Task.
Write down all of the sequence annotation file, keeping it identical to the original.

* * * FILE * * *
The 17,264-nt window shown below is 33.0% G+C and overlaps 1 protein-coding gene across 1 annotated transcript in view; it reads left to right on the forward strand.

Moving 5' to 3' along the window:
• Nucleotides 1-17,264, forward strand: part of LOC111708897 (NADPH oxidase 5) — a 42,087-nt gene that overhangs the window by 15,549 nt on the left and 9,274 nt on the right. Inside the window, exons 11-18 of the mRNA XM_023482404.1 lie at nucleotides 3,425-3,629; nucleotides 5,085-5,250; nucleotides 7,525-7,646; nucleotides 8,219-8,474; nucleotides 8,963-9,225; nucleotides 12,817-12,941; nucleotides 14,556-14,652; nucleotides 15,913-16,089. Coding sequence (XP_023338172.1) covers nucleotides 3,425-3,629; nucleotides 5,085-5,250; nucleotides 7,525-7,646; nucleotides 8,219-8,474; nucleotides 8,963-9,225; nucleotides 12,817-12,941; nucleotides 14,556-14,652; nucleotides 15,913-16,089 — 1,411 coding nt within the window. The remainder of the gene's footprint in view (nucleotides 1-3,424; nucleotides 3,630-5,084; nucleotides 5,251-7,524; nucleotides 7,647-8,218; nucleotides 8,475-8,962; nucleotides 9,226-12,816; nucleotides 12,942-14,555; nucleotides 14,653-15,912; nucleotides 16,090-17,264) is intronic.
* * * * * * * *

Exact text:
The 17,264-nt window shown below is 33.0% G+C and overlaps 1 protein-coding gene across 1 annotated transcript in view; it reads left to right on the forward strand.

Moving 5' to 3' along the window:
• Nucleotides 1-17,264, forward strand: part of LOC111708897 (NADPH oxidase 5) — a 42,087-nt gene that overhangs the window by 15,549 nt on the left and 9,274 nt on the right. Inside the window, exons 11-18 of the mRNA XM_023482404.1 lie at nucleotides 3,425-3,629; nucleotides 5,085-5,250; nucleotides 7,525-7,646; nucleotides 8,219-8,474; nucleotides 8,963-9,225; nucleotides 12,817-12,941; nucleotides 14,556-14,652; nucleotides 15,913-16,089. Coding sequence (XP_023338172.1) covers nucleotides 3,425-3,629; nucleotides 5,085-5,250; nucleotides 7,525-7,646; nucleotides 8,219-8,474; nucleotides 8,963-9,225; nucleotides 12,817-12,941; nucleotides 14,556-14,652; nucleotides 15,913-16,089 — 1,411 coding nt within the window. The remainder of the gene's footprint in view (nucleotides 1-3,424; nucleotides 3,630-5,084; nucleotides 5,251-7,524; nucleotides 7,647-8,218; nucleotides 8,475-8,962; nucleotides 9,226-12,816; nucleotides 12,942-14,555; nucleotides 14,653-15,912; nucleotides 16,090-17,264) is intronic.